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Panel releases final report on capital punishment

Resource type: News


A Maryland commission on Friday formally recommended repealing capital punishment, issuing a report death penalty opponents hope will add momentum to legislative efforts to abolish executions.

But a minority report signed by eight of the commission’s 23 members argued that the law should be kept on the books, because Maryland rarely and carefully uses capital punishment.

The Maryland Commission on Capital Punishment decided on a 13-9 vote to repeal the state’s death penalty law, citing racial and jurisdictional disparities in how it is used.

“It is not regularized,” said Benjamin Civiletti, the commission chairman who served as the U.S. attorney general under former President Carter. “It’s a matter of happenstance of color and jurisdiction.”

The commission, which held its first public meeting in July, also found that it is significantly more expensive to bring capital cases through the legal system than to seek life in prison.

The report cited a study by the Urban Institute that found it cost $1.1 million to prosecute a capital-eligible case in which the death penalty is not sought, while it cost $1.8 million in a case that unsuccessfully sought the death penalty. A case that resulted in a death penalty cost $3 million, according to the study.

The panel also concluded it’s possible that an innocent person could be executed in Maryland through legal errors, and that capital punishment is not a deterrent.

But Scott Schellenberger, Baltimore County state’s attorney who supports the death penalty, wrote in a minority report that there is no proof of racial disparity. He also said there’s no question about the guilt of the five people currently on Maryland’s death row and the fact that there are only five demonstrates Maryland doesn’t seek the death penalty often.

As for expense, Schellenberger disputed the estimates as inflated, and he said it’s wrong to put a price on justice.

“When you look at what the actual costs are, while death penalty cases may cost more, it’s not so exorbitantly more that that’s a reason to abandon justice,” Schellenberger said.

Legislation to ban capital punishment in Maryland has been submitted for years. But repeal efforts have gathered strength as capital punishment has come under greater scrutiny nationwide.

Also, Gov. Martin O’Malley, who entered office nearly two years ago, is a death penalty opponent who supports ending capital punishment. His predecessor, former Gov. Robert Ehrlich, was a death penalty supporter who resumed executions after a moratorium had been in place pending a 2003 University of Maryland study that found significant racial and geographic disparity.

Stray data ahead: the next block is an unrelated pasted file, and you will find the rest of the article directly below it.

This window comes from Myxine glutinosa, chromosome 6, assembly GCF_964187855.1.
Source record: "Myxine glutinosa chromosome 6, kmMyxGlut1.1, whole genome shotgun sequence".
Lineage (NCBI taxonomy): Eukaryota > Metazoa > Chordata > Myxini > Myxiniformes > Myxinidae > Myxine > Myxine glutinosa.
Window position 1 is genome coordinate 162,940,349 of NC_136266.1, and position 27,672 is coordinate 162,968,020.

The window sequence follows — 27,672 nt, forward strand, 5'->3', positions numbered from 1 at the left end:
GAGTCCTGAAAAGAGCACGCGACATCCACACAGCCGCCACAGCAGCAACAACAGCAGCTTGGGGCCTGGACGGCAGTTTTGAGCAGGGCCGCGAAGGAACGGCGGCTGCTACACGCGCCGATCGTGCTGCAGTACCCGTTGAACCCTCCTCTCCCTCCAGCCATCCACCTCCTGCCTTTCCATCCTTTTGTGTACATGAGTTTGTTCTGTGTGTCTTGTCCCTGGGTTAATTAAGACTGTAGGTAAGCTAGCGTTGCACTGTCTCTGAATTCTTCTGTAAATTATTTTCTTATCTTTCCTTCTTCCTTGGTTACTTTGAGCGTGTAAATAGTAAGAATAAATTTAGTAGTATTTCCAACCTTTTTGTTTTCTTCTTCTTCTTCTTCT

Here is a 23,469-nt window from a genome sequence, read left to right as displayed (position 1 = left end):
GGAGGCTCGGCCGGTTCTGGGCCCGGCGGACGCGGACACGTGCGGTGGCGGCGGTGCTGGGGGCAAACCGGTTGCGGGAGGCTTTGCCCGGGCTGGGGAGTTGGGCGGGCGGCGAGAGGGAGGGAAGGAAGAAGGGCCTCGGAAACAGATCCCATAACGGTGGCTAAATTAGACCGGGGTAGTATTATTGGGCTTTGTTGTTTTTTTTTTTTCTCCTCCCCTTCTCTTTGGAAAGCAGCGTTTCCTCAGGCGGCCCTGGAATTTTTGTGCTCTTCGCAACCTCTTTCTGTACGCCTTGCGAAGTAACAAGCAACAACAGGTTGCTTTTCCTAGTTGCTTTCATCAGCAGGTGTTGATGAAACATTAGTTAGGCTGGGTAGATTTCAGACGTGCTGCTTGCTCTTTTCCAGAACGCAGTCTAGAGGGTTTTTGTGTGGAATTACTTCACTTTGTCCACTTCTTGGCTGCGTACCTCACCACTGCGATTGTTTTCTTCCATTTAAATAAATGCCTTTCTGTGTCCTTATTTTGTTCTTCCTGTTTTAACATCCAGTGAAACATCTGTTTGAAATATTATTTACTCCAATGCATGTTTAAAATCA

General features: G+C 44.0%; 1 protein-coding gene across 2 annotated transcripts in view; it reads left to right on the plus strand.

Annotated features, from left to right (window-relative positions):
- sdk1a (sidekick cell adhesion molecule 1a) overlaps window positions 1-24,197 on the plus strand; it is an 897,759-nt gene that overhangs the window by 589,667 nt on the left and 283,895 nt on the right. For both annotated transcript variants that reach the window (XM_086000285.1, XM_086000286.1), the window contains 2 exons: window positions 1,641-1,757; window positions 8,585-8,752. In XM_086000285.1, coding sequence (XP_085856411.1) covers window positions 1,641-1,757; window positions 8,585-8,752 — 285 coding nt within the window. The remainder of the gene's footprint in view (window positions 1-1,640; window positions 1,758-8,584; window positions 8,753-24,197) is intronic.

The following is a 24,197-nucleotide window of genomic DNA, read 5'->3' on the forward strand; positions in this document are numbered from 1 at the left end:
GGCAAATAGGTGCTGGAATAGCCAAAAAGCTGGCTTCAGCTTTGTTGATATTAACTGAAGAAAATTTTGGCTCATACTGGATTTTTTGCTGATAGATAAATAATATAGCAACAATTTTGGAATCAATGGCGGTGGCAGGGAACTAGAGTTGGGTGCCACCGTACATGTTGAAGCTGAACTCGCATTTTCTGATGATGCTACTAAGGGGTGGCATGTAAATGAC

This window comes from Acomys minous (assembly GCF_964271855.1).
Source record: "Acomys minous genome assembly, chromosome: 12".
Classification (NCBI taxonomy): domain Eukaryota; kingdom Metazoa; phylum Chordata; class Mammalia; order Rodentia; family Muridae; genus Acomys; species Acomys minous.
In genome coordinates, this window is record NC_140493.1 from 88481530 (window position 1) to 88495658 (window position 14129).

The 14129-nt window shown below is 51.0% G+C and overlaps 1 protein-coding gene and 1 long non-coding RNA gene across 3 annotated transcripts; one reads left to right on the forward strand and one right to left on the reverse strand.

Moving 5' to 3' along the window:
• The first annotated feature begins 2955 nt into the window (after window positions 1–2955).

A repeal measure during his first legislative session in 2007 failed on a 5-5 vote in a Senate committee. This year, a Senate committee voted to create the commission when it was clear the votes weren’t there to send the bill to the full Senate.

Sen. Jamie Raskin, a Montgomery County Democrat who is a member of the Senate Judicial Proceedings Committee and served on the commission, said the 132-page report demonstrates “overwhelming support on this commission that dramatic problems exist in our state.”

“So I don’t know where it leads us, but I know that my colleagues in the Senate and the House side will take the report and study it very carefully,” Raskin said.

Delegate Sandy Rosenberg, a Baltimore Democrat who was a member of the panel, said he was optimistic the report would persuade lawmakers to support a repeal.

“I think the overwhelming weight of the evidence in this report, we feel, will be persuasive with our colleagues,” Rosenberg said.

If a measure were to find support in the Senate committee, it’s unclear what would happen in the full Senate, which Senate President Thomas V. Mike Miller, a death penalty supporter, has described as divided on the issue.

There is currently a de facto moratorium against capital punishment in Maryland because of a ruling in late 2006 by the state’s highest court. The Court of Appeals found that the state’s lethal injection protocols weren’t properly approved by a legislative committee. Executions can’t resume until a new protocol is created for the committee to approve. Corrections officials have said the protocols could be ready to submit to a legislative committee by the end of the year.

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